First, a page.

Fat. The shoe is about twelve point six ounces in my size, size 11, which is pretty cumbersome for shoe that supposed to fall between the Lone Peak and the Olympus. The Olympus 3.0 is over 13 ounces in my sides but for shoes that I was hoping would be more on the Lone Peak side with a bit more cushioning, a twelve point six ounce shoe is heavy.

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And finally the heel ___, a lot of Altra’s have it. I’ve talked about it in the past, made many many mentions of it. It gets in my way when coming down stairs or off routes, rocks, it always catches, you can always fault me for that, you can always fault the fact that maybe I’m not kicking my feet out far enough in front of me, on descent.

Now look at this innovation is less than official and more detrimental to the enjoyment of a run. I’m going to make a note of it again and that pretty much wraps up my number of dislikes for the Timp. I just couldn’t get into the shoe. which is a real bummer. because it made me so excited.

I do know other people that have run in the shoe and not had a single one of the issues that I’ve had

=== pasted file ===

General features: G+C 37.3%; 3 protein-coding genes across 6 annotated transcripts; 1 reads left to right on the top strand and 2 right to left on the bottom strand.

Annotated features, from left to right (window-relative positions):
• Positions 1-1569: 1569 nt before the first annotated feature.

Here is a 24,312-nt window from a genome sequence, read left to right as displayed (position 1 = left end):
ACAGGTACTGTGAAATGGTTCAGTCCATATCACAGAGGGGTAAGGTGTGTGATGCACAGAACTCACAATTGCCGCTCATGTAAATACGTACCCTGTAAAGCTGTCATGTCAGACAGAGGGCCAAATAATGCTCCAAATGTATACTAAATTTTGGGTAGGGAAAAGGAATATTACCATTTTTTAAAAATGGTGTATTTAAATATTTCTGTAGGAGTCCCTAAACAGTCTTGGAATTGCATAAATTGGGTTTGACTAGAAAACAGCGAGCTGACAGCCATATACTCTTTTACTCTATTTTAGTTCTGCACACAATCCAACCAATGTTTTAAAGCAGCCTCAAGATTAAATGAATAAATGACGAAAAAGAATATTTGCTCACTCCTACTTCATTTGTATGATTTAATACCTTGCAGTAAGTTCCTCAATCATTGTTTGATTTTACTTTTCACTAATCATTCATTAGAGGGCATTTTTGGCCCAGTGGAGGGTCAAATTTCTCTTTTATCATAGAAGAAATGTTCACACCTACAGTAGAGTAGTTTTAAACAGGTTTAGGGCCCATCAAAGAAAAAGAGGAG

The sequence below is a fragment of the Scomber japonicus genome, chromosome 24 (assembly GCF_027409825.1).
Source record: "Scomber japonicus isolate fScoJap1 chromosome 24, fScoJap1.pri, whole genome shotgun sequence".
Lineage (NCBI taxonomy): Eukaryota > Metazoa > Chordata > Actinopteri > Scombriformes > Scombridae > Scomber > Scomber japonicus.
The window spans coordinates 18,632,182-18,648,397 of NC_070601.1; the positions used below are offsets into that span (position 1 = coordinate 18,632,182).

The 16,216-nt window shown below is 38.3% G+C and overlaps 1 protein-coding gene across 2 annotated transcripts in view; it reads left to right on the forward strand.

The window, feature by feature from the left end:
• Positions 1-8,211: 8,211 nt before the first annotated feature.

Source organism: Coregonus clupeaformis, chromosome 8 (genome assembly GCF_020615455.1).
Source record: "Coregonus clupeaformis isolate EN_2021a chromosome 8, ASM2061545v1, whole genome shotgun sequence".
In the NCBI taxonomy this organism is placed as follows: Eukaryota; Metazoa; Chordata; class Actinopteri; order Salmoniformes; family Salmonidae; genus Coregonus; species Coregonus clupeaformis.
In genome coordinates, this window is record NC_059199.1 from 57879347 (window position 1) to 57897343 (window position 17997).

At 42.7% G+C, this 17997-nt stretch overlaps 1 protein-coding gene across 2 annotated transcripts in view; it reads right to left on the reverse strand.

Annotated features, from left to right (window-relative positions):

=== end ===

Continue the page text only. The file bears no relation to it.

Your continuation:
I do know other people that have run in the shoe and not had a single one of the issues that I’ve had… perhaps it’s just the review sample that I have, but I did try an alternate size, which didn’t remedy a lot of the issues that I had. See how this works out in the long run, we’ll see the future versions make me excited, so I hope that they’re able to remedy some of the issues that this shoe has.

Quality. Because of the combination of the lacing, the midsole of that, I’m going to give them three out of five. The shoe holds up to abuse but unfortunately it doesn’t hold up to long miles.

Comfort. This is where I’m going to have to ding him. Two out of five. I did not have an enjoyable experience with this shoe in any of the runs that I put in it. I wish I could say the opposite, unfortunately no though.

Price at 130 bucks. It hits that price point where I feel like most trail shoes should fall, four out of five.

Finally, looks. You know I’m not a big fan of the looks, I think the upper looks across between camouflage and modern boilie. I’m going to give it two out of five on looks.

I think there’s a lot of room for improvement on the shoe. I think where it is in the line is exciting for a new development. but a large majority of my experiences in the shoe were not positive and that’s a real bummer.

Click here to check price or buy it from Amazon


  • Great option for longer, technical training runs and ultra distance races
  • They are not waterproof
  • They have integrated gator toe loop and heel fastener